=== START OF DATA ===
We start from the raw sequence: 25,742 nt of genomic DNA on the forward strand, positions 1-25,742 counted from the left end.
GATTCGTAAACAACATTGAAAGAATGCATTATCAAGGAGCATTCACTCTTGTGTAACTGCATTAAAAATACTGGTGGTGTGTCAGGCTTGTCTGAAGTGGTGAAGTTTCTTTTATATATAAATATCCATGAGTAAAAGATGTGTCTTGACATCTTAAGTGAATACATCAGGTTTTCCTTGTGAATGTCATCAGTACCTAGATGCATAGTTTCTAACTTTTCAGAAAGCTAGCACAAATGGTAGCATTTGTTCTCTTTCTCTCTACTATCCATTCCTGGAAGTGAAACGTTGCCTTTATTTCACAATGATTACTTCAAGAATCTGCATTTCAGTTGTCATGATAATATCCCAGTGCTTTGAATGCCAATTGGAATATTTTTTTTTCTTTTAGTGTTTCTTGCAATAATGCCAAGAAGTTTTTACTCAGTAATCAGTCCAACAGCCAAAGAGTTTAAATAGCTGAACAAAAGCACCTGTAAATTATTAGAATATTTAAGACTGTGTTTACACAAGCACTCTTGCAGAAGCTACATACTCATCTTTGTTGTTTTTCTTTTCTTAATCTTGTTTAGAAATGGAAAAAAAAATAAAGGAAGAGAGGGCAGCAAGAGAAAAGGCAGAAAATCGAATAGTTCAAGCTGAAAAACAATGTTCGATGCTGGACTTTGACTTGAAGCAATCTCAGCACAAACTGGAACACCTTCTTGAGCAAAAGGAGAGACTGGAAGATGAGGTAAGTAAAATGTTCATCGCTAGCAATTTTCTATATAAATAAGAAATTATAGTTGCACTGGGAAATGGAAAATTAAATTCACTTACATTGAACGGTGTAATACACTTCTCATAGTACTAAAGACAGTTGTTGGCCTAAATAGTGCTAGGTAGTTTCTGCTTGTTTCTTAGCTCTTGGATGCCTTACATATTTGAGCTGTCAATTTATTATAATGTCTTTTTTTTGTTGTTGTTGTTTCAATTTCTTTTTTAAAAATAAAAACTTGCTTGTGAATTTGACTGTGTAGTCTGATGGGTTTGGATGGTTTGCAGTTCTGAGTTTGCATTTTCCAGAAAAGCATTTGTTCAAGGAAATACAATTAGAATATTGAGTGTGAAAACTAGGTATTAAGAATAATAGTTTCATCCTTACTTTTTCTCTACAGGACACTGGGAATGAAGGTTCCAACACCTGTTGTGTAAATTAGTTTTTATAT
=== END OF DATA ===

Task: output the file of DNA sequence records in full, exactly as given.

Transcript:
We start from the raw sequence: 25,742 nt of genomic DNA on the forward strand, positions 1-25,742 counted from the left end.
GATTCGTAAACAACATTGAAAGAATGCATTATCAAGGAGCATTCACTCTTGTGTAACTGCATTAAAAATACTGGTGGTGTGTCAGGCTTGTCTGAAGTGGTGAAGTTTCTTTTATATATAAATATCCATGAGTAAAAGATGTGTCTTGACATCTTAAGTGAATACATCAGGTTTTCCTTGTGAATGTCATCAGTACCTAGATGCATAGTTTCTAACTTTTCAGAAAGCTAGCACAAATGGTAGCATTTGTTCTCTTTCTCTCTACTATCCATTCCTGGAAGTGAAACGTTGCCTTTATTTCACAATGATTACTTCAAGAATCTGCATTTCAGTTGTCATGATAATATCCCAGTGCTTTGAATGCCAATTGGAATATTTTTTTTTCTTTTAGTGTTTCTTGCAATAATGCCAAGAAGTTTTTACTCAGTAATCAGTCCAACAGCCAAAGAGTTTAAATAGCTGAACAAAAGCACCTGTAAATTATTAGAATATTTAAGACTGTGTTTACACAAGCACTCTTGCAGAAGCTACATACTCATCTTTGTTGTTTTTCTTTTCTTAATCTTGTTTAGAAATGGAAAAAAAAATAAAGGAAGAGAGGGCAGCAAGAGAAAAGGCAGAAAATCGAATAGTTCAAGCTGAAAAACAATGTTCGATGCTGGACTTTGACTTGAAGCAATCTCAGCACAAACTGGAACACCTTCTTGAGCAAAAGGAGAGACTGGAAGATGAGGTAAGTAAAATGTTCATCGCTAGCAATTTTCTATATAAATAAGAAATTATAGTTGCACTGGGAAATGGAAAATTAAATTCACTTACATTGAACGGTGTAATACACTTCTCATAGTACTAAAGACAGTTGTTGGCCTAAATAGTGCTAGGTAGTTTCTGCTTGTTTCTTAGCTCTTGGATGCCTTACATATTTGAGCTGTCAATTTATTATAATGTCTTTTTTTTGTTGTTGTTGTTTCAATTTCTTTTTTAAAAATAAAAACTTGCTTGTGAATTTGACTGTGTAGTCTGATGGGTTTGGATGGTTTGCAGTTCTGAGTTTGCATTTTCCAGAAAAGCATTTGTTCAAGGAAATACAATTAGAATATTGAGTGTGAAAACTAGGTATTAAGAATAATAGTTTCATCCTTACTTTTTCTCTACAGGACACTGGGAATGAAGGTTCCAACACCTGTTGTGTAAATTAGTTTTTATAT